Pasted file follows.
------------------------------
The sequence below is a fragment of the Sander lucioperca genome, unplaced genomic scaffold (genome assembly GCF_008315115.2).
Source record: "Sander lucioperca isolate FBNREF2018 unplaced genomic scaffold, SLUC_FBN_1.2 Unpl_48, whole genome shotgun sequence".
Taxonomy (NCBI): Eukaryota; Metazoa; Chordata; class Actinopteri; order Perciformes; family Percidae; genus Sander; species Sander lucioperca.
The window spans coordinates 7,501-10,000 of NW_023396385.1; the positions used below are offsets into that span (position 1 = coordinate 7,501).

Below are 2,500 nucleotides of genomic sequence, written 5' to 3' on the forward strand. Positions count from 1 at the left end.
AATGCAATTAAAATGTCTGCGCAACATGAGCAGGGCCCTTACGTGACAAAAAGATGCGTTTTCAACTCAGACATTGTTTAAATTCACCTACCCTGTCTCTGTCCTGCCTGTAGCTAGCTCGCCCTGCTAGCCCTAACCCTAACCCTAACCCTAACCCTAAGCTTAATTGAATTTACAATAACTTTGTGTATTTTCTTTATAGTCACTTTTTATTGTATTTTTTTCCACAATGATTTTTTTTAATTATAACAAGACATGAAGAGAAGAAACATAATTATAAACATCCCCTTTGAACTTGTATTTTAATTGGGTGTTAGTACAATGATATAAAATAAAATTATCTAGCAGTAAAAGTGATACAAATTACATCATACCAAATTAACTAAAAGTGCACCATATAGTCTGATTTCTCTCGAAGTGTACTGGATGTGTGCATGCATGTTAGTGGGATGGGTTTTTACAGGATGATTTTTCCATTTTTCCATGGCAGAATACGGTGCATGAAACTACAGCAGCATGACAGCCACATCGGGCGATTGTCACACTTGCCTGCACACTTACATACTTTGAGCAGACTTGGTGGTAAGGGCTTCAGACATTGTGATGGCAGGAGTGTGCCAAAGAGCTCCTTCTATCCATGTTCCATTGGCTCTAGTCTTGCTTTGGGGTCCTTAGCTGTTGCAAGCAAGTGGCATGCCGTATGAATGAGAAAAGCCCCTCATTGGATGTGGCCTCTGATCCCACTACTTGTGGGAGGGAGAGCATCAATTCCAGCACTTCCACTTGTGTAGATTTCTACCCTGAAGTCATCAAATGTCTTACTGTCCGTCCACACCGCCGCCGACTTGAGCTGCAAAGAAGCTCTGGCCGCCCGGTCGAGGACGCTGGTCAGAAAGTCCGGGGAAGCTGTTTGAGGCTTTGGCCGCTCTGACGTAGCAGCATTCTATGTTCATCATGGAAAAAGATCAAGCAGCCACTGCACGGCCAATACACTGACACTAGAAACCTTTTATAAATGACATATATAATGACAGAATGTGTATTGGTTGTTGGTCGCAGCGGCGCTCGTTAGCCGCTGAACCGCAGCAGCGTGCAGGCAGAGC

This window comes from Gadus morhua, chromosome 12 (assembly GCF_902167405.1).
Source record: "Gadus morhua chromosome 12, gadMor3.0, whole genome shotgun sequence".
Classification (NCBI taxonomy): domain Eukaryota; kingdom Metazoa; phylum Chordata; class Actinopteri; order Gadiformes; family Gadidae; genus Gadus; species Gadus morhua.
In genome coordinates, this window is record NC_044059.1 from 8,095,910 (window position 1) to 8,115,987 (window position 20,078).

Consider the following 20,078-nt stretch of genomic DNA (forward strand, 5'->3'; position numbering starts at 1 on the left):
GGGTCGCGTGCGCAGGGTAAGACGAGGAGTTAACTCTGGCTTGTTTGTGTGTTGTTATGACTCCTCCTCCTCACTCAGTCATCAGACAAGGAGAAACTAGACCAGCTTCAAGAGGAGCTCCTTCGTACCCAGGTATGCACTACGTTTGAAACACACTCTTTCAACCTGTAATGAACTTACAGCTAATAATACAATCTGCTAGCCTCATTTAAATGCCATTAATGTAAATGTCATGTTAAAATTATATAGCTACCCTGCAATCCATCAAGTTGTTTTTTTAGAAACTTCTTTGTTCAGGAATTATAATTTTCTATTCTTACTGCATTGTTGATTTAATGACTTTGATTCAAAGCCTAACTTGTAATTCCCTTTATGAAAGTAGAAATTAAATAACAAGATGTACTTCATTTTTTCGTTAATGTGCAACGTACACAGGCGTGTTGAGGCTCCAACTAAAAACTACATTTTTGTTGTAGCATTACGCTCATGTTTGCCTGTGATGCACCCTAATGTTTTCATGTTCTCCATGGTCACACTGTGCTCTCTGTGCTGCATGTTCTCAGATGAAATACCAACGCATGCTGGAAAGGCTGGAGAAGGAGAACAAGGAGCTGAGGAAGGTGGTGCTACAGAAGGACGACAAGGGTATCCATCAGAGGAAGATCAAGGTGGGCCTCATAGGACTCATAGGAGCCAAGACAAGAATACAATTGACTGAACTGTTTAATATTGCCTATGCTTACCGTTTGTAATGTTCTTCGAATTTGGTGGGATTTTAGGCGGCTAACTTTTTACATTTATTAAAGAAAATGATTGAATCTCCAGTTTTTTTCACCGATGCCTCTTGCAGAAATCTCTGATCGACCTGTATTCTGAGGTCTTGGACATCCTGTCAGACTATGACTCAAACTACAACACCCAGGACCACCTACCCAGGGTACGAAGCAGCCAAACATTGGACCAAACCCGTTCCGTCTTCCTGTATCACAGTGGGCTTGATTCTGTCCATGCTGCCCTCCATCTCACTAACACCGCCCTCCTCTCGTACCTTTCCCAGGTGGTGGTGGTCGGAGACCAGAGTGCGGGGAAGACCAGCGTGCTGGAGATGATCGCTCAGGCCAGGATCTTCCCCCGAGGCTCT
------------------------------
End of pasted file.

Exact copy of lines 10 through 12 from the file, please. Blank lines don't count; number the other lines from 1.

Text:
In genome coordinates, this window is record NC_044059.1 from 8,095,910 (window position 1) to 8,115,987 (window position 20,078).

Consider the following 20,078-nt stretch of genomic DNA (forward strand, 5'->3'; position numbering starts at 1 on the left):
GGGTCGCGTGCGCAGGGTAAGACGAGGAGTTAACTCTGGCTTGTTTGTGTGTTGTTATGACTCCTCCTCCTCACTCAGTCATCAGACAAGGAGAAACTAGACCAGCTTCAAGAGGAGCTCCTTCGTACCCAGGTATGCACTACGTTTGAAACACACTCTTTCAACCTGTAATGAACTTACAGCTAATAATACAATCTGCTAGCCTCATTTAAATGCCATTAATGTAAATGTCATGTTAAAATTATATAGCTACCCTGCAATCCATCAAGTTGTTTTTTTAGAAACTTCTTTGTTCAGGAATTATAATTTTCTATTCTTACTGCATTGTTGATTTAATGACTTTGATTCAAAGCCTAACTTGTAATTCCCTTTATGAAAGTAGAAATTAAATAACAAGATGTACTTCATTTTTTCGTTAATGTGCAACGTACACAGGCGTGTTGAGGCTCCAACTAAAAACTACATTTTTGTTGTAGCATTACGCTCATGTTTGCCTGTGATGCACCCTAATGTTTTCATGTTCTCCATGGTCACACTGTGCTCTCTGTGCTGCATGTTCTCAGATGAAATACCAACGCATGCTGGAAAGGCTGGAGAAGGAGAACAAGGAGCTGAGGAAGGTGGTGCTACAGAAGGACGACAAGGGTATCCATCAGAGGAAGATCAAGGTGGGCCTCATAGGACTCATAGGAGCCAAGACAAGAATACAATTGACTGAACTGTTTAATATTGCCTATGCTTACCGTTTGTAATGTTCTTCGAATTTGGTGGGATTTTAGGCGGCTAACTTTTTACATTTATTAAAGAAAATGATTGAATCTCCAGTTTTTTTCACCGATGCCTCTTGCAGAAATCTCTGATCGACCTGTATTCTGAGGTCTTGGACATCCTGTCAGACTATGACTCAAACTACAACACCCAGGACCACCTACCCAGGGTACGAAGCAGCCAAACATTGGACCAAACCCGTTCCGTCTTCCTGTATCACAGTGGGCTTGATTCTGTCCATGCTGCCCTCCATCTCACTAACACCGCCCTCCTCTCGTACCTTTCCCAGGTGGTGGTGGTCGGAGACCAGAGTGCGGGGAAGACCAGCGTGCTGGAGATGATCGCTCAGGCCAGGATCTTCCCCCGAGGCTCT